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This is a question of best practices for externalizing error messages.

I am working on a project where we have errors with codes, short descriptions and severity. I was wondering what the best way to externalize such descriptions is. What comes to my mind is to have them in code which is bad, to store them in database, to have them in property files, or maybe to have a static class loaded with descriptions. I think I will go with properties, but maybe there is a better way of doing it.

Thanks

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You should use ResourceBundle ... see @justkt answer. –  CoolBeans Apr 8 '11 at 15:19

3 Answers 3

up vote 6 down vote accepted

Use a ResourceBundle to store those messages (and other user interface messages such as button and label text, accelerators, shortcuts, and so on). Here's a short example assuming that you have a bundle named ErrorMessages with an error named error.NameOfErrorMessage and a JFrame in the variable frame.

ResourceBundle errorMsg = ResourceBundle.getBundle("ErrorMessages");
String currError = errorMsg.getString("error.NameOfErrorMessage");
JOptionPane.showMessageDialog(frame, currError);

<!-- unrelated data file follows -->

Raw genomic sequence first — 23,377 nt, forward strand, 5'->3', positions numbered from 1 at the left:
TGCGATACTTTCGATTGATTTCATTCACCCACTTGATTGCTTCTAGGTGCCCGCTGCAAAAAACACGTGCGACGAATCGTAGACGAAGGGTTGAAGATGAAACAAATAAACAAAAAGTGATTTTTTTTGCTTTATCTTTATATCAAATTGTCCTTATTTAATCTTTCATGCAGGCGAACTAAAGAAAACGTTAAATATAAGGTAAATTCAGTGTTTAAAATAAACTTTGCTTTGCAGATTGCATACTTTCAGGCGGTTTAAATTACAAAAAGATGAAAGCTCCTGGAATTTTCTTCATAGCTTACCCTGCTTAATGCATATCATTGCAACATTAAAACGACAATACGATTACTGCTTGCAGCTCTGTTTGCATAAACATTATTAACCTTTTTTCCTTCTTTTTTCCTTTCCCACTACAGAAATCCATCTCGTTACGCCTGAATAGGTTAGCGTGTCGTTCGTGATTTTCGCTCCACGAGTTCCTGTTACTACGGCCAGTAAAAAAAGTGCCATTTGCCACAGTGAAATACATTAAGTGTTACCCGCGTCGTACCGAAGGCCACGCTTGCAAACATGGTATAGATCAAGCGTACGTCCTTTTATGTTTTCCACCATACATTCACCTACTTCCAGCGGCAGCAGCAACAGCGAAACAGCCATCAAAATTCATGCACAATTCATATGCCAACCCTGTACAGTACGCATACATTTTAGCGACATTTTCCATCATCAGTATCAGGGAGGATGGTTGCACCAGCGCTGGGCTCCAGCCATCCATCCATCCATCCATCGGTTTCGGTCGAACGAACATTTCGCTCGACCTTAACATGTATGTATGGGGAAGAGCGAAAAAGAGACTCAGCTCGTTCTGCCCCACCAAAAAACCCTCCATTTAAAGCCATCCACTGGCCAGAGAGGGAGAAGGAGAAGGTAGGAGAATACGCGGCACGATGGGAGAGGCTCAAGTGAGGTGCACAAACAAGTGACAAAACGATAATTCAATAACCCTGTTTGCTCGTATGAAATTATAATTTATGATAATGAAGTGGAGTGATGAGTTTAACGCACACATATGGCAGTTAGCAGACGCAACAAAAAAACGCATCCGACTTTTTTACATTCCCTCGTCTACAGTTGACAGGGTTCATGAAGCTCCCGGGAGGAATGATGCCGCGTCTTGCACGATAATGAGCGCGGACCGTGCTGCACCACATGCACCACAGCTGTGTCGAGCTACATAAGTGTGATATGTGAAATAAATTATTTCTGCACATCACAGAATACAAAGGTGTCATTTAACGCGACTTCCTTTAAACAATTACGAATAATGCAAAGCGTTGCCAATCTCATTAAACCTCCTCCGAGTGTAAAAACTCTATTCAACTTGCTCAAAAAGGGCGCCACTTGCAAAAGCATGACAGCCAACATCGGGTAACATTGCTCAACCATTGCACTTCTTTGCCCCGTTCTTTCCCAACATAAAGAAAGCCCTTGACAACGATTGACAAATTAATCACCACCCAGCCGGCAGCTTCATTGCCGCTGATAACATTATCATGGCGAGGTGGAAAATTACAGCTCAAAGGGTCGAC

For more information you can see About the Resource Bundle Class in the internationalization tutorial.

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I suppose that there are some many ways to do this correctly. The most common way I see is the use of external files that relates internal error codes in your actual code and a description something like

error.123="Error with data X"
warning.1="You must use ..."

To change the text error on your app you only need to change this text file. This is the way internationalization works

error.123="Error con el dato X"
warning.1="Deberías usar ..."
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We were faced with a similar issue. You are right that having the messages in the code is a poor choice. We found that a couple of factors influenced which alternative is better. In our case, we needed to have the same error codes handled in Java on the client side, and in SQL and Perl code on the server side. We found it useful to have a central definition so we used a data base.

If you only need to process the error codes in Java, a properties file or resource bundle is probably the most flexible, since they allow for localization and/or internationalization. I'd stay away from a static class; although it is better than in-line error descriptions, it is still relatively inflexible.

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With a database solution you could still create your own subclass of ResourceBundle that looks in the db for its values, thus providing the locationlization and i18n benefits of using a ResourceBundle. –  justkt Apr 8 '11 at 15:37
    
@justkt - You could do that, but subclassing ResourceBundle that way is a lot of work. An alternative is to generate a properties file from the data base that could then be loaded as a PropertyResourceBundle. –  Ted Hopp Apr 8 '11 at 15:43

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